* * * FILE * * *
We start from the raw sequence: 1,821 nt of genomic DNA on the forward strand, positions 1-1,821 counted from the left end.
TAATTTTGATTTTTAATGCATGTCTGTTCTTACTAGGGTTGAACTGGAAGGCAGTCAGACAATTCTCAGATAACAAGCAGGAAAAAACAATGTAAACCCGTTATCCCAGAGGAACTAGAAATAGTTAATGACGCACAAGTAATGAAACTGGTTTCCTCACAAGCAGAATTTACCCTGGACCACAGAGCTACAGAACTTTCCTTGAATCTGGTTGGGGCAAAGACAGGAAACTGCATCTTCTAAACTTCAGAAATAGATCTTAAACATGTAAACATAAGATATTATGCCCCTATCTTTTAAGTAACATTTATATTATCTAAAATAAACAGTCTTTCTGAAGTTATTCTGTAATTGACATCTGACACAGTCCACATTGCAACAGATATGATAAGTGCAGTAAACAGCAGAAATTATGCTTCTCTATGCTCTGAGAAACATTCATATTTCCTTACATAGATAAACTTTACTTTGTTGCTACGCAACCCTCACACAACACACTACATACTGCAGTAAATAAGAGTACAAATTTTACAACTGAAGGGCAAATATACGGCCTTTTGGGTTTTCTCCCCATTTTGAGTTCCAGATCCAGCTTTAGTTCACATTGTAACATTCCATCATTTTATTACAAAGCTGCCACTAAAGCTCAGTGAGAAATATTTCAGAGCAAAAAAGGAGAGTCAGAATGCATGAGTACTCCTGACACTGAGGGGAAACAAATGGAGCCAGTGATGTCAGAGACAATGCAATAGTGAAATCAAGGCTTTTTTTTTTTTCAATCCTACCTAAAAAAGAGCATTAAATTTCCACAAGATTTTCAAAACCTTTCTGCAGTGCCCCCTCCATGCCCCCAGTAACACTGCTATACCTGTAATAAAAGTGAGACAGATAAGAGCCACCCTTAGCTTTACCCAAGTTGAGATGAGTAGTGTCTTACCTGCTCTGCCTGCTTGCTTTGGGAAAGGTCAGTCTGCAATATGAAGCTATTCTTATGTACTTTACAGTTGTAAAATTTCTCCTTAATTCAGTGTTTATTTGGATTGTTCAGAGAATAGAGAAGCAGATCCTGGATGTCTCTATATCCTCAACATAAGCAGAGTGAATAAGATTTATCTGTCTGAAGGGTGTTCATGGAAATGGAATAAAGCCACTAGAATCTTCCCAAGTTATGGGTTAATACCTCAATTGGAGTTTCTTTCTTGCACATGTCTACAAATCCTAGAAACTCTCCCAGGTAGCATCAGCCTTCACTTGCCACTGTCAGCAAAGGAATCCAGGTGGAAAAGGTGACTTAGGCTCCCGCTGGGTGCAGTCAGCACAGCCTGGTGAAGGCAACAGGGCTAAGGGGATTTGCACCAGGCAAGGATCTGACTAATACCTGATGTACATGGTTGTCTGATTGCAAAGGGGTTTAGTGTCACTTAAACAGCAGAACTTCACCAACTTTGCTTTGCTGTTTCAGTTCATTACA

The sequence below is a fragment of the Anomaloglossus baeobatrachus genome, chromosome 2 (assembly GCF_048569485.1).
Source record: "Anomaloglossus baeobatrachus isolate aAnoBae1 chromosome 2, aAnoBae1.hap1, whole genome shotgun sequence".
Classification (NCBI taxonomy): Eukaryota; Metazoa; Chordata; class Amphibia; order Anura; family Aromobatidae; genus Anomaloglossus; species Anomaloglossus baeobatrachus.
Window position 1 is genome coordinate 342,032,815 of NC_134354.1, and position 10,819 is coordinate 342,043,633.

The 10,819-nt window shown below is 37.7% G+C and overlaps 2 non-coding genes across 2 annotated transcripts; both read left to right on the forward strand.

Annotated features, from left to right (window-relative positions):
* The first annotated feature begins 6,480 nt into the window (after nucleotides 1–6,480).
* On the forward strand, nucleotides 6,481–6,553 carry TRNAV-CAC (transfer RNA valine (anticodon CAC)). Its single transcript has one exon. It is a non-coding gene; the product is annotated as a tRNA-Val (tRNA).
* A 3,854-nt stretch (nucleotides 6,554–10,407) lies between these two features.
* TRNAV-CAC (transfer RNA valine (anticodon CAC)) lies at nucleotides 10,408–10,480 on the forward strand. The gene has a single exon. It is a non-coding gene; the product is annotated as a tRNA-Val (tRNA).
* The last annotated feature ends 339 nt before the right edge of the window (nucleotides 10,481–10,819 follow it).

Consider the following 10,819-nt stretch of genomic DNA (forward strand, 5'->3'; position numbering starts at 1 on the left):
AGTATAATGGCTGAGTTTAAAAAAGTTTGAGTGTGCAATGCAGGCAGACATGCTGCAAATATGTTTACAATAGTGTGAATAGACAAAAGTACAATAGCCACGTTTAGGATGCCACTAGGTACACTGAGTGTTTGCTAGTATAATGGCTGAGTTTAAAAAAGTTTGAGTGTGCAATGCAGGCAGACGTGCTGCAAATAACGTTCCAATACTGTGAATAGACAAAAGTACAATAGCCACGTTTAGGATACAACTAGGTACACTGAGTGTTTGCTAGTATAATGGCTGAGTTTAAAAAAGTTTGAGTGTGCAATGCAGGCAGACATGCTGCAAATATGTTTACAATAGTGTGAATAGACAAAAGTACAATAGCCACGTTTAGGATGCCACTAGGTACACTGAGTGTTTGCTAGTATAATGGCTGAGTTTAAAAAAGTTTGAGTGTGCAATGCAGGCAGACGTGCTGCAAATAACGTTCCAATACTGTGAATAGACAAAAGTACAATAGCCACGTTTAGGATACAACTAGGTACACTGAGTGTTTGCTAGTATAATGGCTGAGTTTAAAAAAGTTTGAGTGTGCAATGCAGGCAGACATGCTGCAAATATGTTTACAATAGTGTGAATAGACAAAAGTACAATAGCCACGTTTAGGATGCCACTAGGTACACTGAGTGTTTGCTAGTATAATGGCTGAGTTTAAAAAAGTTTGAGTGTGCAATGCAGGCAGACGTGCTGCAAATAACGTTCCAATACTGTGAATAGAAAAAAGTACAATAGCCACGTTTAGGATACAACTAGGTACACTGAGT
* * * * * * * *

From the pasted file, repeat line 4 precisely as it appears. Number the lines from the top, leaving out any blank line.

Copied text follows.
Source record: "Anomaloglossus baeobatrachus isolate aAnoBae1 chromosome 2, aAnoBae1.hap1, whole genome shotgun sequence".